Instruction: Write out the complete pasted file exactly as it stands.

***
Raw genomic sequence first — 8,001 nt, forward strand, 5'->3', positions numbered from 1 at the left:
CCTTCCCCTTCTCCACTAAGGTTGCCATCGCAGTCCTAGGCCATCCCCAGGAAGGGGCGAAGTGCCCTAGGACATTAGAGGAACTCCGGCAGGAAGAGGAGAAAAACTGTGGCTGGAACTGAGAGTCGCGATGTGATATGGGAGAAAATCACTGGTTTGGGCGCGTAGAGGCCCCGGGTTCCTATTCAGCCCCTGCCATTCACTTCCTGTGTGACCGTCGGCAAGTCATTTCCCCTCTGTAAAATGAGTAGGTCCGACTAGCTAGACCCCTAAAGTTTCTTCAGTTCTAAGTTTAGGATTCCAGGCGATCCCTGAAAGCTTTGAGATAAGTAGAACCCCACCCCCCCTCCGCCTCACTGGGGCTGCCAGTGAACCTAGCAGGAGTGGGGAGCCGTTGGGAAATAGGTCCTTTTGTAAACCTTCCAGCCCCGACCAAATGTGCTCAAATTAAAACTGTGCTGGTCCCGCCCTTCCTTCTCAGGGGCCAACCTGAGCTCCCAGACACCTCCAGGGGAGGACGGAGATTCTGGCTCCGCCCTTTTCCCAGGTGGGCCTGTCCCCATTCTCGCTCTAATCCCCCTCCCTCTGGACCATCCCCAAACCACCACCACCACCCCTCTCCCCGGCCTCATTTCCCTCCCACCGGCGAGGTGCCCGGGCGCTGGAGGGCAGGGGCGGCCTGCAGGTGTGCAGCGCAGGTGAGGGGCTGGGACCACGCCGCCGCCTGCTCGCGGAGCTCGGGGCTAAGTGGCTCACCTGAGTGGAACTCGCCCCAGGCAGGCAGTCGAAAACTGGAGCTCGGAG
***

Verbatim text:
Raw genomic sequence first — 8,001 nt, forward strand, 5'->3', positions numbered from 1 at the left:
CCTTCCCCTTCTCCACTAAGGTTGCCATCGCAGTCCTAGGCCATCCCCAGGAAGGGGCGAAGTGCCCTAGGACATTAGAGGAACTCCGGCAGGAAGAGGAGAAAAACTGTGGCTGGAACTGAGAGTCGCGATGTGATATGGGAGAAAATCACTGGTTTGGGCGCGTAGAGGCCCCGGGTTCCTATTCAGCCCCTGCCATTCACTTCCTGTGTGACCGTCGGCAAGTCATTTCCCCTCTGTAAAATGAGTAGGTCCGACTAGCTAGACCCCTAAAGTTTCTTCAGTTCTAAGTTTAGGATTCCAGGCGATCCCTGAAAGCTTTGAGATAAGTAGAACCCCACCCCCCCTCCGCCTCACTGGGGCTGCCAGTGAACCTAGCAGGAGTGGGGAGCCGTTGGGAAATAGGTCCTTTTGTAAACCTTCCAGCCCCGACCAAATGTGCTCAAATTAAAACTGTGCTGGTCCCGCCCTTCCTTCTCAGGGGCCAACCTGAGCTCCCAGACACCTCCAGGGGAGGACGGAGATTCTGGCTCCGCCCTTTTCCCAGGTGGGCCTGTCCCCATTCTCGCTCTAATCCCCCTCCCTCTGGACCATCCCCAAACCACCACCACCACCCCTCTCCCCGGCCTCATTTCCCTCCCACCGGCGAGGTGCCCGGGCGCTGGAGGGCAGGGGCGGCCTGCAGGTGTGCAGCGCAGGTGAGGGGCTGGGACCACGCCGCCGCCTGCTCGCGGAGCTCGGGGCTAAGTGGCTCACCTGAGTGGAACTCGCCCCAGGCAGGCAGTCGAAAACTGGAGCTCGGAG